Undiscovered Pembrokeshire and the Landmark Trust's stunning West Blockhouse provided a terrific location for a holiday during the hottest week of July. Built in 1857 to defend Milford Haven, the second largest natural harbour in the world (the other is in New York), the fort is built from great slabs of impeccably jointed marble and limestone. A moat and narrow drawbridge protect it from attack.
Six of us walked the coast and swam from deserted coves. We sat about reading and played each other music, cooking huge meals in the fort's panelled rooms, impeccably furnished in period and hung with military prints and portraits of vaguely disapproving military gents. The last soldiers left at the end of the Second World War. One officer loved the place so much he told his men they should be paying to stay there. On arrival we ran like delighted children from room to room, breathing in the smell of beeswax and lavender polish, catching new vistas of sparkling sea from every narrow window.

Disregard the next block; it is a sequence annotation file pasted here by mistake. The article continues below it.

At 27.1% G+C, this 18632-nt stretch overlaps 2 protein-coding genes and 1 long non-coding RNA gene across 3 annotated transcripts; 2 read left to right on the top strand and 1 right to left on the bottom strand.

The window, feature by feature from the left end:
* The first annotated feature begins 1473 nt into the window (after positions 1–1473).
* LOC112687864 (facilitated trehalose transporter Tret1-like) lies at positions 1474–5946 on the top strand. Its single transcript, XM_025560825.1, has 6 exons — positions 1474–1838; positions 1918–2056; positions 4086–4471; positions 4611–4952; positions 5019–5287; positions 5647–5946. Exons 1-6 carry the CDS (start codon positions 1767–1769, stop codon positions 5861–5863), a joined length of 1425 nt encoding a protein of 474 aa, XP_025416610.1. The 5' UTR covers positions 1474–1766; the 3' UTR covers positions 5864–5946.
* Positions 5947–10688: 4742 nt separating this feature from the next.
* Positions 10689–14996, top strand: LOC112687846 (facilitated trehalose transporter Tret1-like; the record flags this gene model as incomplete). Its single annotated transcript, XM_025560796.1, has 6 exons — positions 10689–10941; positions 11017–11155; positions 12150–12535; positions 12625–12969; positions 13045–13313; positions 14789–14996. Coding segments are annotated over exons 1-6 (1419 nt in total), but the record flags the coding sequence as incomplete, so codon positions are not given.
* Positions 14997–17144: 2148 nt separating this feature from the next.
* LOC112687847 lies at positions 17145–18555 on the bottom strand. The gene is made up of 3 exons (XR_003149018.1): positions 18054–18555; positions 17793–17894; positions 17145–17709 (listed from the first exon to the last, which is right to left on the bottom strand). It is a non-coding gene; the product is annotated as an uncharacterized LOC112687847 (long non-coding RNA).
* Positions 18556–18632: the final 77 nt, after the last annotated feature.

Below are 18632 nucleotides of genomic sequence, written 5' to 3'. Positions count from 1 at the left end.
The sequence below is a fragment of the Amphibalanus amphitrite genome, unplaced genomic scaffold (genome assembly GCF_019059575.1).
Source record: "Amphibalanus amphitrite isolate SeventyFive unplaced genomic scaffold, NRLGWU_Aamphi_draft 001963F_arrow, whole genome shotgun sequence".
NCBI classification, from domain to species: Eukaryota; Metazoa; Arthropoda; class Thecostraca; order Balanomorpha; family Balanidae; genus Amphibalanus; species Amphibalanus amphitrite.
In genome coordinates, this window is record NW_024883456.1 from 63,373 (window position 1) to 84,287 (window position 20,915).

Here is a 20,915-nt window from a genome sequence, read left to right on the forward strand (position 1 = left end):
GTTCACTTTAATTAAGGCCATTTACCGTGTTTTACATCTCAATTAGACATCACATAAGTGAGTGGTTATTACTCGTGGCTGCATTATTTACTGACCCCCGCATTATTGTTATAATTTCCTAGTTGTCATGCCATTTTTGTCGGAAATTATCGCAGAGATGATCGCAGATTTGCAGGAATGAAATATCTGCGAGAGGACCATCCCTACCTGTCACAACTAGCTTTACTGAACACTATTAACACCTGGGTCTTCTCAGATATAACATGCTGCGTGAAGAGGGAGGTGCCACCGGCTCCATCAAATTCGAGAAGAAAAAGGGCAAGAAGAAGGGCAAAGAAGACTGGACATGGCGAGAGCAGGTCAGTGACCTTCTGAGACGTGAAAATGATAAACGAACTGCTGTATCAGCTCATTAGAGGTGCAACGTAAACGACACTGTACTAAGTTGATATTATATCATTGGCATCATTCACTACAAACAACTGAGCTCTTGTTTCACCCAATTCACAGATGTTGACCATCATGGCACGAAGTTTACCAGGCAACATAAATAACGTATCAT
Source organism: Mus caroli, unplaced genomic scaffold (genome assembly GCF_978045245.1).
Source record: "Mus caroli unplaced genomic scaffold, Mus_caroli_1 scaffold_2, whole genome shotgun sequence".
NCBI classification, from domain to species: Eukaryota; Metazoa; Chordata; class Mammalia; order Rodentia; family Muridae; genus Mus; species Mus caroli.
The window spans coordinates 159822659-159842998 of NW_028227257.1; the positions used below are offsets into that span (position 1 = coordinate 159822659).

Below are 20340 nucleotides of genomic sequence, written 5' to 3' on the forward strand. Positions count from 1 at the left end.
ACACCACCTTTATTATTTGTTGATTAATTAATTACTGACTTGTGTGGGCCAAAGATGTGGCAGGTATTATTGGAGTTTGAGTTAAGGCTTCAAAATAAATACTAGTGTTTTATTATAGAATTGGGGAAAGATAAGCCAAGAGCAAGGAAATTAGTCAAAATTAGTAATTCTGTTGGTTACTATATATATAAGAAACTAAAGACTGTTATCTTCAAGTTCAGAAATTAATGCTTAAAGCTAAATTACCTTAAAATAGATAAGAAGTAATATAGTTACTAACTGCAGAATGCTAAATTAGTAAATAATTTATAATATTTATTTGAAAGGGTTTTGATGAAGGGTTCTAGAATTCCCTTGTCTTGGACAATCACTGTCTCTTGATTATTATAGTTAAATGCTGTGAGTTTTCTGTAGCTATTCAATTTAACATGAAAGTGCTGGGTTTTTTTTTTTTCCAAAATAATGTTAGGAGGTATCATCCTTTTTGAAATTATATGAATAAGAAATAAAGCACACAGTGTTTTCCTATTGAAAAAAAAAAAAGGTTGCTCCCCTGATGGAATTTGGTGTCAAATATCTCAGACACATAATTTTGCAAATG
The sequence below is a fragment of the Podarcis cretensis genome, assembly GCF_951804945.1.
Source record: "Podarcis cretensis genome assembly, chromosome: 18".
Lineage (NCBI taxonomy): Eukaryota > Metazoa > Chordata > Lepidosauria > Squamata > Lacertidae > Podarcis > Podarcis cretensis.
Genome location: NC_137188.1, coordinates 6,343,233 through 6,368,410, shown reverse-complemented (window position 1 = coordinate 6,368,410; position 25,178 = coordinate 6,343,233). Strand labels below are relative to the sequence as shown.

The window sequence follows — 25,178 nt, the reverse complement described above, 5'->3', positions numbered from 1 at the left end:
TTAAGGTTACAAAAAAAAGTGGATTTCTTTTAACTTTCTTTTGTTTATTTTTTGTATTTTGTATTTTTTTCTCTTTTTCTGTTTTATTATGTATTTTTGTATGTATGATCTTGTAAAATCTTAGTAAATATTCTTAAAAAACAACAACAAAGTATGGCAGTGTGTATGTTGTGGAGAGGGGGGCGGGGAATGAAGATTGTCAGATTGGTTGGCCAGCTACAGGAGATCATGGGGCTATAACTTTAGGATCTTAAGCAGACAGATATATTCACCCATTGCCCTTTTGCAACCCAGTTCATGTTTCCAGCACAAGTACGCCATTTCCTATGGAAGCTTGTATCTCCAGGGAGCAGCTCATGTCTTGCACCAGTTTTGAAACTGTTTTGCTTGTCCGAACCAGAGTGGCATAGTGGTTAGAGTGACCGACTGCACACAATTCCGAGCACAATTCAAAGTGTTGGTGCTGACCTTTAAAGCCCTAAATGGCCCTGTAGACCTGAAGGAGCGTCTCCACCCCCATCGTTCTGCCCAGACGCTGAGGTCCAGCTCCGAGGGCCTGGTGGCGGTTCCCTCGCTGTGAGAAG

The views out across the water are stunning. Three distant oil refineries flare at night. Three giant radio beacons above the fort guide in the huge tankers which pass close enough for one group of Norwegian mariners to wave at us. Some of the rocks still bear the traces of the catastrophic oil spill from the wreck of the Sea Empress in 1996. The nearby islands of Skomer, Grassholm and Ramsey provide havens for wildlife including the seals we looked so hard for but never spotted. Along the coast-paths, soil banks built to protect the fields were like a carefully planted rock garden, with bee orchids, daisies and willow herb in full bloom.
The roof of the fort was a scorching sun trap where we flew the Union Flag each morning. One night I walked down to Watwick Bay just ten minutes away. Steep steps lead to soft white sand, the lapping waves and the musk smell of wild honeysuckle. I swam alone and walked back close to midnight, still undressed in the warm night air.